Basic tips for music production

Here are some basic tips for music production and a few considerations that are actually obvious and yet are quickly forgotten. These tips will accelerate your workflow.

Hardware vs Software

The main point between analog and digital equipment is not the sound in these days but the chance to touch and play the hardware directly. But there is no “right way” as there are also great software controller available. In the end it’s not about the equipment or software you have, but about the person who is using it. Talent and skills matters much more than the equipment you have. Simply use what works for you.

Automations via Hardware Controller

Of course, you can also draw automations with the mouse. However, it is much easier and more intuitive to change the parameters via the hardware controller than to draw them with the mouse. Tools like NI Machine, Ableton Push or Softube Console 1 go far beyond “drawing with the mouse”. Besides that such controllers are particularly effective for live improvisations.

Produce what you love

It might sound simple, but if you don’t love what you do – you won’t have success. And that is certainly not only the case in the music business. You should make music because you love to do it! Do not let others tell you what to produce. Try to find your passion – your own style – your own way.

Using Loops

Using loops doesn’t make you an unprofessional artist. Everbody uses loops these days, from beginners to pros. Loops are great for speeding up workflow and should be used as a supplement and inspiration to your production. See them as a basis. You can chop them into something totally new. In the end, the music counts, not the components. Loops are a great place to start!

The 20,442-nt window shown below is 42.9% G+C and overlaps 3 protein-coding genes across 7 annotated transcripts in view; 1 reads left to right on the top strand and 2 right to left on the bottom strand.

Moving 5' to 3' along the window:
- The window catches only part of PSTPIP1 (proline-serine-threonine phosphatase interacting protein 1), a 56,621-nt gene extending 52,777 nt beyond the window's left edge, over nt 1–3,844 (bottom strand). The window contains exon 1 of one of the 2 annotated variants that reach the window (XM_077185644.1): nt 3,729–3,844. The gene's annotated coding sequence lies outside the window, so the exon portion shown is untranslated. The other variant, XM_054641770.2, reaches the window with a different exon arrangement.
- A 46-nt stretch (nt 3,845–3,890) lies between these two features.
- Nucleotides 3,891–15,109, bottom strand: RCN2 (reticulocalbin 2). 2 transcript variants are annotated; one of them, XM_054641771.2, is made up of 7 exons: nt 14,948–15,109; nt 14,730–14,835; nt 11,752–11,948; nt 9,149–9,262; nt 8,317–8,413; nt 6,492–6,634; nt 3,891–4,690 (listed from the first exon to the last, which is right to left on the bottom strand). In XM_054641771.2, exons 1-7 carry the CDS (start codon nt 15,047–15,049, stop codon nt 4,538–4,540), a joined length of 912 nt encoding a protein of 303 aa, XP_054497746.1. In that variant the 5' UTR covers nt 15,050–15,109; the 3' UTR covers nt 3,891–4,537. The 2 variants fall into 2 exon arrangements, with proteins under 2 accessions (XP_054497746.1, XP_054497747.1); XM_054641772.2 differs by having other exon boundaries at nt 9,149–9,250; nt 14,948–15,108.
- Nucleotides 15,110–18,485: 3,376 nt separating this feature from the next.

If you are searching for a massive loop/oneshot sample pack – don’t look further: SOR Ultimate Bundle

I’ve read this somewhere in the internet and it just hits the spot (author unknown):

I thought using loops was cheating, so I programmed my own using samples. I then thought using samples was cheating, so I recorded real drums. I then thought that programming it was cheating, so I learned to play drums for real. I then thought using bought drums was cheating, so I learned to make my own. I then thought using premade skins was cheating, so I killed a goat and skinned it. I then thought that that was cheating too, so I grew my own goat from a baby goat. I also think that is cheating, but I’m not sure where to go from here. I haven’t made any music lately, what with the goat farming and all.

Sound Design

Because especially with electronic music, the tracks that contain a special/unheard sound are noticeable. Using just synth presets you sound like everyone else. Therefore it makes sense to learn how a synthesizer works and how you can adapt presets/sounds to your own needs/to create your own signature sound. This is the key to stand out from the crowd. There are tons of tutorials/online schools that can help with this.

Sample & Plugin Organisation

Basically nothing speaks against using a lot of sounds & tools – as long as everything is well organised. Since the range of samples is incredibly large, there is a tendency to store too many samples on the hard disk. This can quickly lead to spending too much time finding the right sample.